Hamas officials in Cairo proposed on on Monday a year-long truce with Israel and an opening of the crossings into the Gaza Strip, in the latest round of diplomatic meetings to build on a fragile cease-fire in the Gaza Strip.
Hamas official Ayman Taha told reporters in Cairo that the Egyptians on an Israeli proposal for a year-and-a-half long truce with only partial opening of the border, which they rejected, briefed his delegation.
Instead, Taha says the group made a counter offer of a year with open borders, which they now must discuss with their leadership in Damascus.
"We will study the matter again and it will be brought back to the Egyptians," he told MENA, the official Egyptian news agency, without elaborating on the other provisions of the possible deal.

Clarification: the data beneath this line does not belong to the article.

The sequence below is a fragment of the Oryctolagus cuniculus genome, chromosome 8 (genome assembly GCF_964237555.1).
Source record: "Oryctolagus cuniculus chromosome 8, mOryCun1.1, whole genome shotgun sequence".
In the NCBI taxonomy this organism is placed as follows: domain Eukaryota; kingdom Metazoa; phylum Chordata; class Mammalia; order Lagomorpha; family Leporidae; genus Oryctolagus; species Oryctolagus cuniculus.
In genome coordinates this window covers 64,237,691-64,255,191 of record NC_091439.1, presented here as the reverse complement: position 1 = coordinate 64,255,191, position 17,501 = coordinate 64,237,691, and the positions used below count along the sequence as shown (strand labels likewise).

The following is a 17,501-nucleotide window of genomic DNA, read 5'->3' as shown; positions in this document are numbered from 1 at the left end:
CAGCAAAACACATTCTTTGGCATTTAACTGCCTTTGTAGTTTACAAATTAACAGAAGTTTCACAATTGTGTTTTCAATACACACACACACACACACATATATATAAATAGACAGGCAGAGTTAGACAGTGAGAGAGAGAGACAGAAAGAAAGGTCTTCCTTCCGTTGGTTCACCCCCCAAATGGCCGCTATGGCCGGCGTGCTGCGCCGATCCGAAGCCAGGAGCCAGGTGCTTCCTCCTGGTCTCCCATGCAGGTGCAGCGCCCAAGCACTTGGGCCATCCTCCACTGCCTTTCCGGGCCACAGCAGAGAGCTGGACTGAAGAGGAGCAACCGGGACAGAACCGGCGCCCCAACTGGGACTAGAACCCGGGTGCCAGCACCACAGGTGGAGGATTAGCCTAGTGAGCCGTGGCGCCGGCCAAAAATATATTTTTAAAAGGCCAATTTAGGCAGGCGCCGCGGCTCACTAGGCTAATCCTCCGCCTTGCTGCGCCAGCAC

Hamas has said in the past that it will only maintain a truce if Israel ends its blockade of the Gaza Strip and opens the crossings.
Israel's top negotiator on Gaza, Amos Gilad, was also in Cairo on Thursday for talks.
Israel and Hamas are engaged in indirect talks to build on a fragile cease-fire in the Gaza Strip after a 22-day Israeli assault to end Hamas rocket fire, which killed some 1,300 Palestinians.
The Hamas discussions with Egyptian intelligence chief Omar Suleiman included the nature and length of the truce, a system to monitor the border crossings and how reconstruction would be carried out, said Taha.